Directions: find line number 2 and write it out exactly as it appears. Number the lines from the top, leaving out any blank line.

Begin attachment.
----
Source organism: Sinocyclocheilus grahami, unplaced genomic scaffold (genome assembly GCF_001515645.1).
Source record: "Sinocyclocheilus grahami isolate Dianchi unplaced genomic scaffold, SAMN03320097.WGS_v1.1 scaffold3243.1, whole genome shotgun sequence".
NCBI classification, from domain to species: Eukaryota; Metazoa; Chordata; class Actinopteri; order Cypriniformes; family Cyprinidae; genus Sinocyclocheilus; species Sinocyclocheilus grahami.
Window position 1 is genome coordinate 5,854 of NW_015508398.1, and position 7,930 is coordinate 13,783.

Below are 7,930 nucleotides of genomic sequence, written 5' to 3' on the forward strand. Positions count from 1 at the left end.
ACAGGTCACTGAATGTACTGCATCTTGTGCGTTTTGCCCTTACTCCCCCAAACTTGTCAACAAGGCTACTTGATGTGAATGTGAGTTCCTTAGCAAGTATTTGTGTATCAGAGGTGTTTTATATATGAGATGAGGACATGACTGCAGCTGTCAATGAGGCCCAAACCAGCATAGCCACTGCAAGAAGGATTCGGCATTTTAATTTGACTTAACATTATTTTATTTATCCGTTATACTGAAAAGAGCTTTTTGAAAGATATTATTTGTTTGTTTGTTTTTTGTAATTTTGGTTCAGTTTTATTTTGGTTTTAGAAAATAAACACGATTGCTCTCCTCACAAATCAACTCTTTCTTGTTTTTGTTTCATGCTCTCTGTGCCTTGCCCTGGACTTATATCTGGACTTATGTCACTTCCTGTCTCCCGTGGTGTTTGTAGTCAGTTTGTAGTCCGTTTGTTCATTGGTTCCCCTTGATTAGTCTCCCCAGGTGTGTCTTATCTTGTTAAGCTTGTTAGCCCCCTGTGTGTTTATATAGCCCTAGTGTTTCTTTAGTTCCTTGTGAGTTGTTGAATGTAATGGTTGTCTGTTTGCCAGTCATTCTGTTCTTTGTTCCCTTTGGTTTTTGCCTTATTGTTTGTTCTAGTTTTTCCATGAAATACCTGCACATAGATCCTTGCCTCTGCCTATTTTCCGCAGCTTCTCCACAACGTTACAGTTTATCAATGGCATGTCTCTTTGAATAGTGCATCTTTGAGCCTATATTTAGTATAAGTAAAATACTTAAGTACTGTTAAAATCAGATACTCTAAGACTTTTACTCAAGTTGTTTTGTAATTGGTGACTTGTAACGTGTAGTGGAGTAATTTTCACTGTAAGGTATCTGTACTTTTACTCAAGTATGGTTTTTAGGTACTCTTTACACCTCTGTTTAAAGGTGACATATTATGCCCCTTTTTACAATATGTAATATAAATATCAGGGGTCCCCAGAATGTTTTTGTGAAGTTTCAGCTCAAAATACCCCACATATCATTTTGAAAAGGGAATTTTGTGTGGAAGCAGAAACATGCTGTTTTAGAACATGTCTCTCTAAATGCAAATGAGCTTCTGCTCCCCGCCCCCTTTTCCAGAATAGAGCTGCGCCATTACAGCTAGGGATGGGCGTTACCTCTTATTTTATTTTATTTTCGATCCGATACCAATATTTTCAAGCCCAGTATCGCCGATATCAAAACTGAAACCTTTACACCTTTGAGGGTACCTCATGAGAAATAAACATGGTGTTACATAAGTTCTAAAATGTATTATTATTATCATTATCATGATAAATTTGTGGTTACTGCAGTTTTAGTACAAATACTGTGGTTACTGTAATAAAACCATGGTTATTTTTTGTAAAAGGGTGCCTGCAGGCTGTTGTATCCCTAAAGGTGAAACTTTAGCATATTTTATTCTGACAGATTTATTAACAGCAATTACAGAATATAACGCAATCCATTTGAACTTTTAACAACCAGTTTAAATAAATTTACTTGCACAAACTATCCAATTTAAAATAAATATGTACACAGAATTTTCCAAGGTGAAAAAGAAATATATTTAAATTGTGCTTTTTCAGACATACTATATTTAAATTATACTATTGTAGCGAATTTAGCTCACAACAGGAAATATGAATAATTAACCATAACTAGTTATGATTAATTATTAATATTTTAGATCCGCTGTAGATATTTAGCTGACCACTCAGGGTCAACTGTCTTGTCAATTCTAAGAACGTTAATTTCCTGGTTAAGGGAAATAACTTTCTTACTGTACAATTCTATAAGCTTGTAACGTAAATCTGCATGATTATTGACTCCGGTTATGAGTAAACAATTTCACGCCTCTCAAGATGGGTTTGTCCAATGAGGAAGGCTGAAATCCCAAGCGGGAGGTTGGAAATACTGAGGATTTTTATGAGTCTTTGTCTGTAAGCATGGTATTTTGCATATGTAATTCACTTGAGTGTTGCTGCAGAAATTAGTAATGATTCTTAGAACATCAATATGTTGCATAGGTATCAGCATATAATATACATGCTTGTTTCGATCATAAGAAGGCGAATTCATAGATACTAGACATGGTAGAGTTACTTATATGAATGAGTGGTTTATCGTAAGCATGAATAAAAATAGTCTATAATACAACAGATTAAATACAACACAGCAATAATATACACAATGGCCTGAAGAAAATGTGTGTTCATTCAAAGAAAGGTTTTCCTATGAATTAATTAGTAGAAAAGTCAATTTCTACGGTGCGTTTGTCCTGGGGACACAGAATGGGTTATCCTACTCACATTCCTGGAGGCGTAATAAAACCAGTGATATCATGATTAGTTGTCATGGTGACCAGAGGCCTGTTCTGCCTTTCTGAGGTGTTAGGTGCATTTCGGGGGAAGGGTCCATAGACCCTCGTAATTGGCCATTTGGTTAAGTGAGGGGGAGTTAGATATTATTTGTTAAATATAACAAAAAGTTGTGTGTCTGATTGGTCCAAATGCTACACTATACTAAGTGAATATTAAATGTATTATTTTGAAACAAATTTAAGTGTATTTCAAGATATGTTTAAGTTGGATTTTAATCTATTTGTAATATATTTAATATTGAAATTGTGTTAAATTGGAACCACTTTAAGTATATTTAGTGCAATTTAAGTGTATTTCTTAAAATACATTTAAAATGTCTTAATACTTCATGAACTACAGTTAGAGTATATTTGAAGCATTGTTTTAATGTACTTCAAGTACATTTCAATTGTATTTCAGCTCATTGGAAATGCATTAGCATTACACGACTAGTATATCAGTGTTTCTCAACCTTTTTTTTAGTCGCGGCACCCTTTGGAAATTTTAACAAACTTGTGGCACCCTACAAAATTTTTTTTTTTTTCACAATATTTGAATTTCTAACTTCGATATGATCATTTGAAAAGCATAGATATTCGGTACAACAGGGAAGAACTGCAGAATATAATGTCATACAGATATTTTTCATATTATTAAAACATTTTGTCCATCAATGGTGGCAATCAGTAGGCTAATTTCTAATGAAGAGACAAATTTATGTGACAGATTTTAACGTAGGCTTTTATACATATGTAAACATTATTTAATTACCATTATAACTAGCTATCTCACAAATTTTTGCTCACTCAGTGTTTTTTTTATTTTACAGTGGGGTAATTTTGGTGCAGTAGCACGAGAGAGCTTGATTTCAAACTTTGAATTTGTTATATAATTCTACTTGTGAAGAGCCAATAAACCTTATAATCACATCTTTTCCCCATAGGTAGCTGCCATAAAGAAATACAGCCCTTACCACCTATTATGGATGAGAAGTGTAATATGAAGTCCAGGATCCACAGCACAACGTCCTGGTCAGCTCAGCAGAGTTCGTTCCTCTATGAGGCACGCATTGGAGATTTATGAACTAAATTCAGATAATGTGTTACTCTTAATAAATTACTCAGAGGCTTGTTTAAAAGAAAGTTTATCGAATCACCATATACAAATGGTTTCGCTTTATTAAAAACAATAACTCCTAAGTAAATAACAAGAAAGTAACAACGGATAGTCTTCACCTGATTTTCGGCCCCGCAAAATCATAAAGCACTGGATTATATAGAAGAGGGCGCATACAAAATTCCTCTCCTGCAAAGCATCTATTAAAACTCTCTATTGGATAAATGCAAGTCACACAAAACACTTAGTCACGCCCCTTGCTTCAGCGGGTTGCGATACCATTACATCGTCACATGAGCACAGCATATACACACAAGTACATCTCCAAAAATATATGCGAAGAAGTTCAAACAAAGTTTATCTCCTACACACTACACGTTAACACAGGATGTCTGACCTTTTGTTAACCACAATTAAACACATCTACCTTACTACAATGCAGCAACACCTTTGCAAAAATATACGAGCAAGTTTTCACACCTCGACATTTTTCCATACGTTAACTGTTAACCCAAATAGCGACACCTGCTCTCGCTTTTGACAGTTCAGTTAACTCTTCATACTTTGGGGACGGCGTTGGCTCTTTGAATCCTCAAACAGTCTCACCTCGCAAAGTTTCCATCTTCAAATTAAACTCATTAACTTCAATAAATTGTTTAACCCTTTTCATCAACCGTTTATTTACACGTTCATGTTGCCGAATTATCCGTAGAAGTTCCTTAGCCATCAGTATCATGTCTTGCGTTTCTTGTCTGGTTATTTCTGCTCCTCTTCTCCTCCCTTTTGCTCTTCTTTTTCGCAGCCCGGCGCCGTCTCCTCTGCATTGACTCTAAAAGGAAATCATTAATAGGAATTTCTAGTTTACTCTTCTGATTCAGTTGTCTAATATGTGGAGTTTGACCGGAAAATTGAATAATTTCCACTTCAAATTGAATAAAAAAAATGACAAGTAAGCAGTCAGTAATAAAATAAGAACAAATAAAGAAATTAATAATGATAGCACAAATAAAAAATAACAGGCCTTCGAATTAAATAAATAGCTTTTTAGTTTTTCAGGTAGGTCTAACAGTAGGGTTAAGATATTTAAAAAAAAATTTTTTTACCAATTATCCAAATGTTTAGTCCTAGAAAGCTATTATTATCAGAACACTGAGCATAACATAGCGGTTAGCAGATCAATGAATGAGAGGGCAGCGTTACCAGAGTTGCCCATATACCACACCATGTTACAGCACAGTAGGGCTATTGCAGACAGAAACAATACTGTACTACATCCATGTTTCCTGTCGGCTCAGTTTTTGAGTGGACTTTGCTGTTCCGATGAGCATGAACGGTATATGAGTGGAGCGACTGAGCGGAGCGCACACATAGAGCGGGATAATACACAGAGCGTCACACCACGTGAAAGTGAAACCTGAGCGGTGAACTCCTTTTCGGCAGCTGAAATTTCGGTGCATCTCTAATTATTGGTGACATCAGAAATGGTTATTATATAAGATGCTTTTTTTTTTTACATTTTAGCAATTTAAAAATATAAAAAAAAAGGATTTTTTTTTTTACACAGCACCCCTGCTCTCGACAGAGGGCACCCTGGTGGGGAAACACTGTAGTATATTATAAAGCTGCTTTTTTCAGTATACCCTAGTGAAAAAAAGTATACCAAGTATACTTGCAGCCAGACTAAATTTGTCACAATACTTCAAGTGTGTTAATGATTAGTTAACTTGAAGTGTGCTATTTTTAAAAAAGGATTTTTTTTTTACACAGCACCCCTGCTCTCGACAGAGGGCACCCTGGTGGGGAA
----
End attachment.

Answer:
Source record: "Sinocyclocheilus grahami isolate Dianchi unplaced genomic scaffold, SAMN03320097.WGS_v1.1 scaffold3243.1, whole genome shotgun sequence".